No hot water in my Paris rental apartment

Photo of author

By Christopher Elliott

When the hot water doesn’t work in your hotel room, you call the front desk and with any luck, it gets fixed. But what if you’re in a rental apartment?

That’s the situation faced by Amy Maas when she rented a flat in Paris a few weeks ago through

“Upon our arrival we realized there was no hot water and notified the owner,” she says. “Although we were led to believe it would be fixed, we spent the duration of our trip without any hot water or ability to shower or bathe normally.”


The challenges of property misrepresentation

Good thing Maas paid extra for HomeAway’s Rent With Confidence guarantee, which, among other things, protects you if “the property is misrepresented.”

And the apartment was represented as having a working bathroom, which it did not.

HomeAway would not reimburse Maas for a claim on the apartment rental she made under the guarantee. Indeed, under section 2 c) of the terms and conditions, a “temporary defect of or within the subject property or attached services (such as failure of the air conditioning or swimming pool)” is excluded.

“We also attempted to place a review on the website but discovered that the owners control what gets posted, making reviews in general worthless,” she says.

Flying Angels provide medical transport anywhere in the world on commercial airlines with a Flight Nurse or Doctor. A Flight Coordinator handles the logistics. The client receives care during the entire transport—bedside to bedside. Visit or call 877-265-1085 to speak with a flight coordinator.

(When it comes to ratings, the truth may actually be a little more complicated. I spoke with a VRBO customer yesterday who told me the company’s policies on guest reviews are unevenly applied, but can sometimes favor the owner and sometimes the guest. Another reader pointed to this discussion, which suggests VRBO does allow guests to speak their mind even when they have something negative to say.)

Compensation offered from the rental owner

Maas contacted the owner, who offered a $150 credit and a free night off their next stay in the Paris rental. But she’s unlikely to be able to take advantage of the offer, since this was a “once-in-a-lifetime” trip.

“We felt that a 25 to 50 percent refund would have been more appropriate given the inconvenience. They also had to deal with the plumber for the first two days,” she says. (She was in the apartment for a total of six nights.)

I normally send “no hot water” cases directly to the “dismissed” file, but not this one. Being unable to shower for your entire stay is totally unacceptable. HomeAway shouldn’t allow a substandard apartment in its inventory. And if it does, then it should eliminate the 2 c) exclusion on temporary defects. It should also take some responsibility for its product. (Related: I survived a week in this “charming” Airbnb. Here’s what I learned.)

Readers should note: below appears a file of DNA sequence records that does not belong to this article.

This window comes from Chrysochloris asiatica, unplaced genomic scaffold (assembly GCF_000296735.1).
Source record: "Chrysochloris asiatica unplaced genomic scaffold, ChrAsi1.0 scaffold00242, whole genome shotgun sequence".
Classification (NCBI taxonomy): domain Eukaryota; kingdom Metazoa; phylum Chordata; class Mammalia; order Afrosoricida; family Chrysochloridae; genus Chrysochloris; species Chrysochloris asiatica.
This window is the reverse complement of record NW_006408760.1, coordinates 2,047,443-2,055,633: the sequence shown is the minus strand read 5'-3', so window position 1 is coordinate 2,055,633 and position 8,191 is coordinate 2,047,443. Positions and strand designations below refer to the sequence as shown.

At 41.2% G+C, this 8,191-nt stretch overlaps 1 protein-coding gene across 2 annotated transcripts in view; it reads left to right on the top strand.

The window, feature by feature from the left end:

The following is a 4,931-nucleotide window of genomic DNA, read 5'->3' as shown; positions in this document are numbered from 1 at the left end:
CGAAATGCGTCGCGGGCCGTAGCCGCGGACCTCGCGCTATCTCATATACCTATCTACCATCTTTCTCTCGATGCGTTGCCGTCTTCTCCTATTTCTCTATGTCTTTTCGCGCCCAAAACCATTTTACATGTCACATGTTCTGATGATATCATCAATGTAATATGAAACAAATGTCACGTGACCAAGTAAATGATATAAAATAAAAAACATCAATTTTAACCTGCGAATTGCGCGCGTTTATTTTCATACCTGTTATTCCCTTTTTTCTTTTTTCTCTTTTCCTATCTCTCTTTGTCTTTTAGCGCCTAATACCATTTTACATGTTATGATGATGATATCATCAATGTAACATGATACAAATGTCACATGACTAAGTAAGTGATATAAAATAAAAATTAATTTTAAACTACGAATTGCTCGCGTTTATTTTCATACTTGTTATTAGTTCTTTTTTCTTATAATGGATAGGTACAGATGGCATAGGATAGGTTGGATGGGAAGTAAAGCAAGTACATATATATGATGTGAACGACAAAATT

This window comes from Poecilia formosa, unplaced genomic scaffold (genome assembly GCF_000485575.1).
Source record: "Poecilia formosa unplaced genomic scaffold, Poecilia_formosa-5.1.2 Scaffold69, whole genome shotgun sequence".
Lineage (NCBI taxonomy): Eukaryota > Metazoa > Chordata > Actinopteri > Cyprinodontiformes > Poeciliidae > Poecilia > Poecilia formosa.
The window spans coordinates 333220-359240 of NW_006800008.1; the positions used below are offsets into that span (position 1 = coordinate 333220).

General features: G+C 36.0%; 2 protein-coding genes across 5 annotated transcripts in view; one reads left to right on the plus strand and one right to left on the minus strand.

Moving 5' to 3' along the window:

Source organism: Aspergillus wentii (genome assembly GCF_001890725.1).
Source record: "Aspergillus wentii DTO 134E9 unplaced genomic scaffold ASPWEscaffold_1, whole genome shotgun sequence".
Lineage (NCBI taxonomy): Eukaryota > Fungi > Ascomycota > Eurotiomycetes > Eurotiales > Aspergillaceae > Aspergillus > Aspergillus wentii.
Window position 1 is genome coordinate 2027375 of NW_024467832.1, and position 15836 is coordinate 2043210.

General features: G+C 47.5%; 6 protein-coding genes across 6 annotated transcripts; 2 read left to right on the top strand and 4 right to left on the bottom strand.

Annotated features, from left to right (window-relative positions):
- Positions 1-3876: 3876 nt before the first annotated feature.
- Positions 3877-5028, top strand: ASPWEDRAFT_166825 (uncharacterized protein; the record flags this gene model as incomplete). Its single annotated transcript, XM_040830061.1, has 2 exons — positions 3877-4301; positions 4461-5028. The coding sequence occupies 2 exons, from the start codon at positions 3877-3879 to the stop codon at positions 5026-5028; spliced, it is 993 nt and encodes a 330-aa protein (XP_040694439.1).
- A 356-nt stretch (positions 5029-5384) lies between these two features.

At the same time, refunding half the rental seems a little rich to me. The $150 credit is pretty generous, but the devil is in the details. If Maas can transfer it to a friend or sell it, then it might have some value. Otherwise, the offer may have been made by a cynical owner who knew she’d never come back to Paris. (Here’s what you need to know before renting your next vacation home.)

This is not an easy one.

Update (Nov. 30): HomeAway has responded to this post.

We have no record of her attempting to post a review on our site and her claim regarding owner control is 100 percent not true. All of the HomeAway U.S. sites feature unbiased traveler reviews, which owners cannot delete or modify in any way. As long as the review complies with our guidelines, then it will be posted.

Owners are, however, given the opportunity to respond to a review, but that does not effect what the traveler posts. In a case like this, it would give the owner the opportunity to say “We’ve since fixed the hot water problem” or something to that extent.

Photo of author

Christopher Elliott

Christopher Elliott is the founder of Elliott Advocacy, a 501(c)(3) nonprofit organization that empowers consumers to solve their problems and helps those who can't. He's the author of numerous books on consumer advocacy and writes three nationally syndicated columns. He also publishes the Elliott Report, a news site for consumers, and Elliott Confidential, a critically acclaimed newsletter about customer service. If you have a consumer problem you can't solve, contact him directly through his advocacy website. You can also follow him on X, Facebook, and LinkedIn, or sign up for his daily newsletter.

Related Posts